Battle at Capitol over restaurant wages


HARTFORD, Conn. (WTNH)–There’s a battle brewing at the State Capitol besides the one over highway tolls. This battle is over the pay restaurant workers get and it could see the first veto override of Governor Ned Lamont‘s term.

You may have missed this but late last Friday, Governor Lamont vetoed his first piece of legislation. It will come back to state lawmakers on Monday.

In Connecticut, tipped workers like bartenders and wait staff are paid a lower minimum wage than other workers. It’s $6.38 for wait staff and $8.23 for bartenders. Non tipped restaurant workers, like kitchen help are paid the $10.10 minimum wage which goes up to $11.00 in October.

If someone works in the kitchen part of the day and then join the wait staff part of the day, the employee is supposed to have two different pay rates. The bill that Governor Lamont vetoed would allow employers to pay the lower rate for the entire shift. The bill would also make the change retroactive for pending labor disputes and that was what Lamont called “unfair.”

Sources confirm that Speaker of the House Joe Aresimowicz is working to line up the votes to override the Governor’s veto when the Legislature meets on Monday. It takes 101 votes to override so he’ll need Republican votes to do it and it looks like he’ll get them.

House Minority Leader Rep. Themis Klarides (R-Derby) saying, “The Speaker and I had worked on that bill all session long so that’s something that we have been worked on as a partnership throughout session and we feel very strongly about overriding that veto.”

Republican votes would also be needed to achieve 24 votes to override in the Senate.

Senate Minority Leader, Sen. Len Fasano (R-North Haven) says, “Absolutely we’ll go for the override. This is just clarifying existing law and therefor we should override this bill.”

But the Democratic leader in the Senate, Sen. Martin Looney (D-New Haven) is non committal on if he will even call for an override vote saying, “We will be consulting with the Speaker and the House leadership about that for Monday but we have not caucused or polled our members yet.”

It may be that Senator Looney is being diplomatic about this because he has been working with the Governor’s office on some kind of potential compromise that would include tolls on some bridges and a revival of the Governor’s plan to just seek tolls on truckers. With most lawmakers back at the Capitol on Monday, there is likely to be more talk about that.

REPORTER NOTE;   Rep. Dave Rutigliano (R-Trumbull) owns and operates 6 restaurants in Connecticut.  He also worked on this legislation and adds the following;  “As long as 80% of their duties are directly related to serving the customer, the lower wage prevails.”

The following is a detailed release from the CT Restaurant Association;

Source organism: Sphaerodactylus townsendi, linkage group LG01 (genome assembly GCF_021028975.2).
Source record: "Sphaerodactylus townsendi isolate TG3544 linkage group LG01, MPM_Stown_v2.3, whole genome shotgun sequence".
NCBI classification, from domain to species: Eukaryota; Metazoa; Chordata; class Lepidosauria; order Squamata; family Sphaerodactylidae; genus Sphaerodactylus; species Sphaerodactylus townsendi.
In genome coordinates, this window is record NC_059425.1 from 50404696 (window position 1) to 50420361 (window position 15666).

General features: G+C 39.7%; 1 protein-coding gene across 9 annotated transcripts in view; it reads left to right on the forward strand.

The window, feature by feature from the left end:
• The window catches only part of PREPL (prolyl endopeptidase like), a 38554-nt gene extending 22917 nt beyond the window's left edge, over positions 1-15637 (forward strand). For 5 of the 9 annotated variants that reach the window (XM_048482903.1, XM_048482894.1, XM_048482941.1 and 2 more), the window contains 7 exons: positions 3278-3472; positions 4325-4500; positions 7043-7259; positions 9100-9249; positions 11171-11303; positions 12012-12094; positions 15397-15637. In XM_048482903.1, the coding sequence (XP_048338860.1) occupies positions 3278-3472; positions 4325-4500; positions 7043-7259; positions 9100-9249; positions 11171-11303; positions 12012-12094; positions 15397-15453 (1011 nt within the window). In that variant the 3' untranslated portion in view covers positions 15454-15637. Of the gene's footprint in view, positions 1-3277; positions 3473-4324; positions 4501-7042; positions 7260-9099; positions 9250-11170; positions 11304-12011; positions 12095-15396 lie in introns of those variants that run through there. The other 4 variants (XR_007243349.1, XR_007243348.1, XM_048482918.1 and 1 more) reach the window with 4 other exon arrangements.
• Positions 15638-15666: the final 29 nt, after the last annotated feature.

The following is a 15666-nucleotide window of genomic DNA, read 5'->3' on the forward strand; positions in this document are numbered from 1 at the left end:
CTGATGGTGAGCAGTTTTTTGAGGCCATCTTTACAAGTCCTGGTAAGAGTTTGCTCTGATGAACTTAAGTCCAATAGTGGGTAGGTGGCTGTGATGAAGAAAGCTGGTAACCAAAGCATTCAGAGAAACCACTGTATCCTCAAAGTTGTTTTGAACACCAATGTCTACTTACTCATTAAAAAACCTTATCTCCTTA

CT RESTAURANT ASSOCIATION URGE LEGISLATORS TO OVERRIDE VETO OF HB 5001 The Connecticut Restaurant Association is urging legislators to override the Governor’s veto of H.B. 5001. First and foremost, the CRA strongly believes employers should not be penalized and/or sued if they have been following the Federal and Connecticut Department of Labor (DOL) rule of 80/20 for their service employees. This rule allows for tipped employees to perform additional side work, as long as that work is a service duty related to their job and doesn’t exceed 20 percent of their time on the clock. H.B. 5001 is legislation that would clarify what has been the standard practice of the CT DOL with regard to tipped employees working in the restaurant industry. Rather than creating new rights or, more importantly, taking away an existing right, this legislation would bring much needed clarity and consistency to ambiguous regulatory language governing allowances for gratuities. For years, Connecticut Restaurant owners have been receiving contradictory guidance as to tipped employees. On the one hand, sec. 31-62-E4 of the Connecticut Regulations provides employers with one set of guidelines; however the CT DOL routinely provided information and standards at odds with these regulations. By repealing sec. 31-62-E4, this new legislation would clarify what has been—for a number of years—consistent DOL policy and practice. The Wage and Workplace Standards Division of the Connecticut Department of Labor submitted a booklet in November 2015 to restaurants titled, Basic Guide to Wage and Hour and Related Laws Regarding the Restaurant Industry. On page 14 of this document it specifies the 80/20 rule for tipped-employees and says: “The division (CT DOL) recognizes the difficulties encountered by employers regarding the amount of time an employee is performing non-service duties. Since classifying specific duties (service versus non-service) for purposes of having the employee segregate them on a time record is often difficult, the division has initiated an enforcement policy, which will make detailed classification largely moot. We will allow use of a tip credit if these non-service duties comprise of 20% or less of the service person’s total working time on a particular shift. As long as these non-service tasks are only occasionally performed and are of short duration, the employer need not require the employee to segregate them on the time record or pay the full minimum wage while they are being executed.” [Connecticut Department of Labor – Wage and Workplace Standards Division. (2015). “Basic Guide to Wage and House and Related Laws Regarding the Restaurant Industry.” 2015. PDF File. Page 14] In addition to repealing the language of this regulation, the restaurant association also agrees that this repeal should be applicable to actions pending on or filed on or after said date. The CRA believes that all employers who are currently fighting lawsuits as a result of these inconsistent regulations should be protected as well. These employers did nothing wrong; indeed, they were following the enforcements and standards set forth by the CT DOL and therefore should be protected if they didn’t violate the 80/20 rule. HB 5001 protects not only small businesses, but employees as well. Class action lawsuits such as these threaten to put restaurants owners out-of-business, placing hundreds of jobs in jeopardy.